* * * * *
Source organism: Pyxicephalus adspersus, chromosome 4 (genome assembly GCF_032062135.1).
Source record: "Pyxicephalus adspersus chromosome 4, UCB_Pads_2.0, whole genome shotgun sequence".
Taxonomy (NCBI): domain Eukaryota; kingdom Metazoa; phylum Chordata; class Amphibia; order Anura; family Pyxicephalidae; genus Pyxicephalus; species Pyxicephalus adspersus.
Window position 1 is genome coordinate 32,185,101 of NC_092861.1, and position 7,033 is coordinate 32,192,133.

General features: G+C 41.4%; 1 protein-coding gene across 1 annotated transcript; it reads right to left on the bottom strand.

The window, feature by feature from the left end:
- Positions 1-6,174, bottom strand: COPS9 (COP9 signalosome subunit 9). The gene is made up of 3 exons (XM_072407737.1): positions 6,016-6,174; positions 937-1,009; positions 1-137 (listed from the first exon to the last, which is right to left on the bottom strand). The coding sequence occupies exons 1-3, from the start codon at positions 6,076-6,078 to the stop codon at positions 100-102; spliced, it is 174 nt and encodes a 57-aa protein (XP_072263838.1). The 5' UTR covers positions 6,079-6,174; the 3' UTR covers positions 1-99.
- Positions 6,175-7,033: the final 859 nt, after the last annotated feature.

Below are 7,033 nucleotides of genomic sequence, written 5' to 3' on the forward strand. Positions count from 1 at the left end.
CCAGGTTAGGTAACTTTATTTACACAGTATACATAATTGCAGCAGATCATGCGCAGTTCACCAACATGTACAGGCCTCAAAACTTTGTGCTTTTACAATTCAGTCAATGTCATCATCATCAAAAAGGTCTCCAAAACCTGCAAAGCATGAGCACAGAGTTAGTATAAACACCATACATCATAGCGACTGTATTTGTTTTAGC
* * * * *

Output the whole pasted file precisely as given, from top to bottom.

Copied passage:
Source organism: Pyxicephalus adspersus, chromosome 4 (genome assembly GCF_032062135.1).
Source record: "Pyxicephalus adspersus chromosome 4, UCB_Pads_2.0, whole genome shotgun sequence".
Taxonomy (NCBI): domain Eukaryota; kingdom Metazoa; phylum Chordata; class Amphibia; order Anura; family Pyxicephalidae; genus Pyxicephalus; species Pyxicephalus adspersus.
Window position 1 is genome coordinate 32,185,101 of NC_092861.1, and position 7,033 is coordinate 32,192,133.

General features: G+C 41.4%; 1 protein-coding gene across 1 annotated transcript; it reads right to left on the bottom strand.

The window, feature by feature from the left end:
- Positions 1-6,174, bottom strand: COPS9 (COP9 signalosome subunit 9). The gene is made up of 3 exons (XM_072407737.1): positions 6,016-6,174; positions 937-1,009; positions 1-137 (listed from the first exon to the last, which is right to left on the bottom strand). The coding sequence occupies exons 1-3, from the start codon at positions 6,076-6,078 to the stop codon at positions 100-102; spliced, it is 174 nt and encodes a 57-aa protein (XP_072263838.1). The 5' UTR covers positions 6,079-6,174; the 3' UTR covers positions 1-99.
- Positions 6,175-7,033: the final 859 nt, after the last annotated feature.

Below are 7,033 nucleotides of genomic sequence, written 5' to 3' on the forward strand. Positions count from 1 at the left end.
CCAGGTTAGGTAACTTTATTTACACAGTATACATAATTGCAGCAGATCATGCGCAGTTCACCAACATGTACAGGCCTCAAAACTTTGTGCTTTTACAATTCAGTCAATGTCATCATCATCAAAAAGGTCTCCAAAACCTGCAAAGCATGAGCACAGAGTTAGTATAAACACCATACATCATAGCGACTGTATTTGTTTTAGC